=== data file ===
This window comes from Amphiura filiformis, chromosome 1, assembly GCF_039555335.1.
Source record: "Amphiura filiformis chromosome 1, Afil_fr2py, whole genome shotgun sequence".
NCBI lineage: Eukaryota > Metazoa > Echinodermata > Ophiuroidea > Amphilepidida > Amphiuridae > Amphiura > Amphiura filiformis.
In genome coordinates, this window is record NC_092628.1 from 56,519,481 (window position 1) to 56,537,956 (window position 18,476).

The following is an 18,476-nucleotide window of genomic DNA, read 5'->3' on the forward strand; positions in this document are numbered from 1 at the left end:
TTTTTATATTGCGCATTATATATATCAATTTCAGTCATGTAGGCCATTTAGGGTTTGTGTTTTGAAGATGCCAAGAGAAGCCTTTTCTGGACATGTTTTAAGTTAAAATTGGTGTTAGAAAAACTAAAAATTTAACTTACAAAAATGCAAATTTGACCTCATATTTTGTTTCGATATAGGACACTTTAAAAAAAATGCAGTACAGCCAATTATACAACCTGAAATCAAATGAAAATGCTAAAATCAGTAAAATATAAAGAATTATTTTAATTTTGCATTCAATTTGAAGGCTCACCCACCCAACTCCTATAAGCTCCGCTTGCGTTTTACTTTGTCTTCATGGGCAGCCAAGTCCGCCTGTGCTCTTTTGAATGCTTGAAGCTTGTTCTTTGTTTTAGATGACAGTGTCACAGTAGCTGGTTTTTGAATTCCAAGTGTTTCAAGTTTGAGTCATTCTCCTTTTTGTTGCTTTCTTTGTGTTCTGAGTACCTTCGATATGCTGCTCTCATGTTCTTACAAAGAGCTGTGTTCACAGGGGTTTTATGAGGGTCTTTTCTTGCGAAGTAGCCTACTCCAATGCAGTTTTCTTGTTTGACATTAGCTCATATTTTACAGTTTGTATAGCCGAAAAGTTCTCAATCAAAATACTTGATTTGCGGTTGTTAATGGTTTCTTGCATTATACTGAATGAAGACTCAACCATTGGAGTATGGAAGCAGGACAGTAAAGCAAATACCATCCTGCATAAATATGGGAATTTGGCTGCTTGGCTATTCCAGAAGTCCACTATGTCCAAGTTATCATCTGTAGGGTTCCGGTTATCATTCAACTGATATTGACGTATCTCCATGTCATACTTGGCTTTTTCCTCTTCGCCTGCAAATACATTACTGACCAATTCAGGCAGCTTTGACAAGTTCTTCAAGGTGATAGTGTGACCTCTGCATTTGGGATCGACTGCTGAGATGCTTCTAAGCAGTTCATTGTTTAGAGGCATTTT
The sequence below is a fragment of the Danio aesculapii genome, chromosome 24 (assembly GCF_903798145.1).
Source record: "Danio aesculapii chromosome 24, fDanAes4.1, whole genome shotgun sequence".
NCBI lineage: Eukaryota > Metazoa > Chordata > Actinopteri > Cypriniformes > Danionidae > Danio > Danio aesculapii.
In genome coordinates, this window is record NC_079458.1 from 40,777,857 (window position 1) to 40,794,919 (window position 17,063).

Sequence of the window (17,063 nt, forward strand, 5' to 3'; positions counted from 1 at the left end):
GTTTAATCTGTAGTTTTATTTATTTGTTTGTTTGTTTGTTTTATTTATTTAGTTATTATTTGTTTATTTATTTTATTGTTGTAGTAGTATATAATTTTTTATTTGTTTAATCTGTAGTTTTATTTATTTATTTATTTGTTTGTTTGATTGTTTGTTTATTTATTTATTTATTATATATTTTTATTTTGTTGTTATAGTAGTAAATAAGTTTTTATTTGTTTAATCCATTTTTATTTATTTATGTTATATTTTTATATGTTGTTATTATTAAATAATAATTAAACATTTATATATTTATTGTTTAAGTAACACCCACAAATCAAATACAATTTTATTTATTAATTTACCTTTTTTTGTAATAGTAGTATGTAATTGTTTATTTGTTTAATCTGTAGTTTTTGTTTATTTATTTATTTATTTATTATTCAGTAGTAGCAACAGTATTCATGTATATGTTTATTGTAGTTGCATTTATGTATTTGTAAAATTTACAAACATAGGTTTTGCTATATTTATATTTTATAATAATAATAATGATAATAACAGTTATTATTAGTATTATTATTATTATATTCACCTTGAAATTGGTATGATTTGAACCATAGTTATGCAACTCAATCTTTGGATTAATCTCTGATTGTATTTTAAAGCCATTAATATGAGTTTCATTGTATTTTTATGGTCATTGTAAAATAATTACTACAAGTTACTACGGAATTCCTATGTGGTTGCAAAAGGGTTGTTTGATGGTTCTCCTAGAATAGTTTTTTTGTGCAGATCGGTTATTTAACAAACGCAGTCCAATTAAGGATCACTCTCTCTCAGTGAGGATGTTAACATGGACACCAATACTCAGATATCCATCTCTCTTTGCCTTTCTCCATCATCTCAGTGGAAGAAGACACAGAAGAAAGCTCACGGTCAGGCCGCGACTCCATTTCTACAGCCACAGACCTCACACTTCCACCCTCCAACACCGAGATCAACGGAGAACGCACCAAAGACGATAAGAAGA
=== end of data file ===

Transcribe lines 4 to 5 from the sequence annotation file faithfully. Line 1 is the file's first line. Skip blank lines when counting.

In genome coordinates, this window is record NC_092628.1 from 56,519,481 (window position 1) to 56,537,956 (window position 18,476).

The following is an 18,476-nucleotide window of genomic DNA, read 5'->3' on the forward strand; positions in this document are numbered from 1 at the left end: